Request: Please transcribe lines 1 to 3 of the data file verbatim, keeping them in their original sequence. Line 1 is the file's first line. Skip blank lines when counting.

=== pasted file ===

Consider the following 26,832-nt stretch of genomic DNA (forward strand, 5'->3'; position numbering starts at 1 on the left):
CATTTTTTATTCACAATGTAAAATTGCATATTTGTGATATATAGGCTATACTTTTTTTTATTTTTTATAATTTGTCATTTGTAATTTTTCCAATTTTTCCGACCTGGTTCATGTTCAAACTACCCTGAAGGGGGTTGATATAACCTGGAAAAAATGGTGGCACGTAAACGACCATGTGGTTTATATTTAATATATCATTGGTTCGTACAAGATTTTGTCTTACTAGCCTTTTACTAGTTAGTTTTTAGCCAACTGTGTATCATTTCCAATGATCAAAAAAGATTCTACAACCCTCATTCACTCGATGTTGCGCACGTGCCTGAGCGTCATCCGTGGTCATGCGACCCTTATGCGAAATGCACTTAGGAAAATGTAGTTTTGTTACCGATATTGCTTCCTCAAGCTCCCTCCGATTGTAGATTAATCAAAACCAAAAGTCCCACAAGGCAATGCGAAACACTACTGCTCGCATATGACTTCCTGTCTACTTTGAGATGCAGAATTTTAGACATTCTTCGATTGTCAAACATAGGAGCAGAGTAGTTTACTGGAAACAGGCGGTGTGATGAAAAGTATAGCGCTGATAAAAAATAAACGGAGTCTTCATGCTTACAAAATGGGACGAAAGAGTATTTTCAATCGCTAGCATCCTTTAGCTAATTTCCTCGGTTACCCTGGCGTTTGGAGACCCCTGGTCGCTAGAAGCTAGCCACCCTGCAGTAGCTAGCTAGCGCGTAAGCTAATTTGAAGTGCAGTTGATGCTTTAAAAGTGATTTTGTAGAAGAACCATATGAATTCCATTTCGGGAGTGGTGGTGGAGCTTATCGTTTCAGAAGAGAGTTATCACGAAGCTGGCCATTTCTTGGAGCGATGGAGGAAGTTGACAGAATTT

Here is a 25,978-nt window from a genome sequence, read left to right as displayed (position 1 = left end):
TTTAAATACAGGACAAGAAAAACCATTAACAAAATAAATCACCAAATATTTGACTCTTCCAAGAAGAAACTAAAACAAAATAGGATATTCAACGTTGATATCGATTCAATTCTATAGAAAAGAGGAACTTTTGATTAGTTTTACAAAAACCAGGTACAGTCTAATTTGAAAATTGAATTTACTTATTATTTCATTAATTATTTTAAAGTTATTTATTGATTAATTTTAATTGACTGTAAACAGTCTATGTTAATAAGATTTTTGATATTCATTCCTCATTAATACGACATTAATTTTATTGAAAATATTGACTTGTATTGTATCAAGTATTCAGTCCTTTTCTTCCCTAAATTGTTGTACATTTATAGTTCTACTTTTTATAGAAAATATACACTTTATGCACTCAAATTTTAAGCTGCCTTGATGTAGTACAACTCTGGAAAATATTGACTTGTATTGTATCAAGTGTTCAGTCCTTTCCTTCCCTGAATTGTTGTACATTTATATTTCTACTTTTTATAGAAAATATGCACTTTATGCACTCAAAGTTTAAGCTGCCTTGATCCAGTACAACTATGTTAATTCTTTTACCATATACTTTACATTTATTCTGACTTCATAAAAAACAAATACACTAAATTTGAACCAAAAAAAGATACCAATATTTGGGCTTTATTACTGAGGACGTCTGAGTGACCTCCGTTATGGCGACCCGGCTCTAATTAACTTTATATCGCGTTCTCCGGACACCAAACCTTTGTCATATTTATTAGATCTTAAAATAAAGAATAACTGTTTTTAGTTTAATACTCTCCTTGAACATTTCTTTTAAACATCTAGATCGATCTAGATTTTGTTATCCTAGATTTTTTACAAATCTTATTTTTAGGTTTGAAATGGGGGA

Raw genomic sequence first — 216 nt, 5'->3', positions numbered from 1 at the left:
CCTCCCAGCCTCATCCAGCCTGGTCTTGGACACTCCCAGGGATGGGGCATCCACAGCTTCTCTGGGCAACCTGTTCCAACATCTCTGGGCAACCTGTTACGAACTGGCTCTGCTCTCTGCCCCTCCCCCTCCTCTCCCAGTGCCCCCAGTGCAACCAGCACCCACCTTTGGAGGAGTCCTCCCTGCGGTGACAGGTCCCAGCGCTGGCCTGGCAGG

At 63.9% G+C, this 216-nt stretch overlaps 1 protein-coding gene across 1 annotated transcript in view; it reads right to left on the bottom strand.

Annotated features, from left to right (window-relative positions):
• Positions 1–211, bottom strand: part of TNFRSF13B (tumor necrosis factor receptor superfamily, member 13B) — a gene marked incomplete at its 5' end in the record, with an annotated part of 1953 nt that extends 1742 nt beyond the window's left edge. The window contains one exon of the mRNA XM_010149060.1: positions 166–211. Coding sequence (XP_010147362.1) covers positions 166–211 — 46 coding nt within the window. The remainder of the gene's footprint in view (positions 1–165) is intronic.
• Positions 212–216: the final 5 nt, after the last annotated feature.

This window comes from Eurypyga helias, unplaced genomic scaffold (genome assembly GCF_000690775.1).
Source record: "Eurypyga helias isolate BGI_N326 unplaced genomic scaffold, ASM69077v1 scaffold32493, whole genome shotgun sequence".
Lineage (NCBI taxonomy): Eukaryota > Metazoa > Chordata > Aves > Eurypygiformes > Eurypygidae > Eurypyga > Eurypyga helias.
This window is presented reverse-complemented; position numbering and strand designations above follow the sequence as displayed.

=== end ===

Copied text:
Consider the following 26,832-nt stretch of genomic DNA (forward strand, 5'->3'; position numbering starts at 1 on the left):
CATTTTTTATTCACAATGTAAAATTGCATATTTGTGATATATAGGCTATACTTTTTTTTATTTTTTATAATTTGTCATTTGTAATTTTTCCAATTTTTCCGACCTGGTTCATGTTCAAACTACCCTGAAGGGGGTTGATATAACCTGGAAAAAATGGTGGCACGTAAACGACCATGTGGTTTATATTTAATATATCATTGGTTCGTACAAGATTTTGTCTTACTAGCCTTTTACTAGTTAGTTTTTAGCCAACTGTGTATCATTTCCAATGATCAAAAAAGATTCTACAACCCTCATTCACTCGATGTTGCGCACGTGCCTGAGCGTCATCCGTGGTCATGCGACCCTTATGCGAAATGCACTTAGGAAAATGTAGTTTTGTTACCGATATTGCTTCCTCAAGCTCCCTCCGATTGTAGATTAATCAAAACCAAAAGTCCCACAAGGCAATGCGAAACACTACTGCTCGCATATGACTTCCTGTCTACTTTGAGATGCAGAATTTTAGACATTCTTCGATTGTCAAACATAGGAGCAGAGTAGTTTACTGGAAACAGGCGGTGTGATGAAAAGTATAGCGCTGATAAAAAATAAACGGAGTCTTCATGCTTACAAAATGGGACGAAAGAGTATTTTCAATCGCTAGCATCCTTTAGCTAATTTCCTCGGTTACCCTGGCGTTTGGAGACCCCTGGTCGCTAGAAGCTAGCCACCCTGCAGTAGCTAGCTAGCGCGTAAGCTAATTTGAAGTGCAGTTGATGCTTTAAAAGTGATTTTGTAGAAGAACCATATGAATTCCATTTCGGGAGTGGTGGTGGAGCTTATCGTTTCAGAAGAGAGTTATCACGAAGCTGGCCATTTCTTGGAGCGATGGAGGAAGTTGACAGAATTT

Here is a 25,978-nt window from a genome sequence, read left to right as displayed (position 1 = left end):